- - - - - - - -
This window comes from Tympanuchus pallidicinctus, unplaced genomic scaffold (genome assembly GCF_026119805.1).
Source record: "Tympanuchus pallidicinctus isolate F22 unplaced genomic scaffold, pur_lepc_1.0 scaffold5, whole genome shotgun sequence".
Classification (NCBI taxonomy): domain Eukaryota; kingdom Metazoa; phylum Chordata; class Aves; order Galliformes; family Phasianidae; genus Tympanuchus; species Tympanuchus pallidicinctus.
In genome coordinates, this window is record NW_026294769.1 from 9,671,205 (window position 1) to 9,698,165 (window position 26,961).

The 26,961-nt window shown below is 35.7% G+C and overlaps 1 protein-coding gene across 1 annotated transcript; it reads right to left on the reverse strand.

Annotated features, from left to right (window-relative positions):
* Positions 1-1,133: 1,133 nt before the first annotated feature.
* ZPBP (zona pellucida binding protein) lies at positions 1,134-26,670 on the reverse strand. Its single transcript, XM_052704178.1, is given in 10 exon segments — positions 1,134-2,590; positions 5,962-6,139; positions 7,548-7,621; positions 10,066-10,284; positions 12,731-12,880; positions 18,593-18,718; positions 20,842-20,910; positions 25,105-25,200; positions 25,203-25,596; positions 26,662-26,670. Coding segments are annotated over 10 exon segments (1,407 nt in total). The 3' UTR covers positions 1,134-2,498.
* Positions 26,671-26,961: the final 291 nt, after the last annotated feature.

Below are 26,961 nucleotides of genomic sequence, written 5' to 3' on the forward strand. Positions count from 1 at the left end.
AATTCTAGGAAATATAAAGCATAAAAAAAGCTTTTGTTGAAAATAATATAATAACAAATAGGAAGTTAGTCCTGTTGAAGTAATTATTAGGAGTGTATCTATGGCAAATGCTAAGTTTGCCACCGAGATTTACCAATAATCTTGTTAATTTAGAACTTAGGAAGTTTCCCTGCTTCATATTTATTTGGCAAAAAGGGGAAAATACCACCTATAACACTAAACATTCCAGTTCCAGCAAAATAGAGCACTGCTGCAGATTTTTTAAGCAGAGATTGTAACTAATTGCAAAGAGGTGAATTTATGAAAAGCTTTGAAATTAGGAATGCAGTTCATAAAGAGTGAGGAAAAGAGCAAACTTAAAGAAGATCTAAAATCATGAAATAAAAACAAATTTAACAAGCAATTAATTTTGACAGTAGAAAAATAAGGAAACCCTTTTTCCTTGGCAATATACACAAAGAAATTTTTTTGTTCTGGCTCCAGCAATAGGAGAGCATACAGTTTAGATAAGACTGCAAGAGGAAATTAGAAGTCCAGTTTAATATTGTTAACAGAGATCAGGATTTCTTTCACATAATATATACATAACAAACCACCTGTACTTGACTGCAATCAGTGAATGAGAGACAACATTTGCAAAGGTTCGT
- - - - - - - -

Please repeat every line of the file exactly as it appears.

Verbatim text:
This window comes from Tympanuchus pallidicinctus, unplaced genomic scaffold (genome assembly GCF_026119805.1).
Source record: "Tympanuchus pallidicinctus isolate F22 unplaced genomic scaffold, pur_lepc_1.0 scaffold5, whole genome shotgun sequence".
Classification (NCBI taxonomy): domain Eukaryota; kingdom Metazoa; phylum Chordata; class Aves; order Galliformes; family Phasianidae; genus Tympanuchus; species Tympanuchus pallidicinctus.
In genome coordinates, this window is record NW_026294769.1 from 9,671,205 (window position 1) to 9,698,165 (window position 26,961).

The 26,961-nt window shown below is 35.7% G+C and overlaps 1 protein-coding gene across 1 annotated transcript; it reads right to left on the reverse strand.

Annotated features, from left to right (window-relative positions):
* Positions 1-1,133: 1,133 nt before the first annotated feature.
* ZPBP (zona pellucida binding protein) lies at positions 1,134-26,670 on the reverse strand. Its single transcript, XM_052704178.1, is given in 10 exon segments — positions 1,134-2,590; positions 5,962-6,139; positions 7,548-7,621; positions 10,066-10,284; positions 12,731-12,880; positions 18,593-18,718; positions 20,842-20,910; positions 25,105-25,200; positions 25,203-25,596; positions 26,662-26,670. Coding segments are annotated over 10 exon segments (1,407 nt in total). The 3' UTR covers positions 1,134-2,498.
* Positions 26,671-26,961: the final 291 nt, after the last annotated feature.

Below are 26,961 nucleotides of genomic sequence, written 5' to 3' on the forward strand. Positions count from 1 at the left end.
AATTCTAGGAAATATAAAGCATAAAAAAAGCTTTTGTTGAAAATAATATAATAACAAATAGGAAGTTAGTCCTGTTGAAGTAATTATTAGGAGTGTATCTATGGCAAATGCTAAGTTTGCCACCGAGATTTACCAATAATCTTGTTAATTTAGAACTTAGGAAGTTTCCCTGCTTCATATTTATTTGGCAAAAAGGGGAAAATACCACCTATAACACTAAACATTCCAGTTCCAGCAAAATAGAGCACTGCTGCAGATTTTTTAAGCAGAGATTGTAACTAATTGCAAAGAGGTGAATTTATGAAAAGCTTTGAAATTAGGAATGCAGTTCATAAAGAGTGAGGAAAAGAGCAAACTTAAAGAAGATCTAAAATCATGAAATAAAAACAAATTTAACAAGCAATTAATTTTGACAGTAGAAAAATAAGGAAACCCTTTTTCCTTGGCAATATACACAAAGAAATTTTTTTGTTCTGGCTCCAGCAATAGGAGAGCATACAGTTTAGATAAGACTGCAAGAGGAAATTAGAAGTCCAGTTTAATATTGTTAACAGAGATCAGGATTTCTTTCACATAATATATACATAACAAACCACCTGTACTTGACTGCAATCAGTGAATGAGAGACAACATTTGCAAAGGTTCGT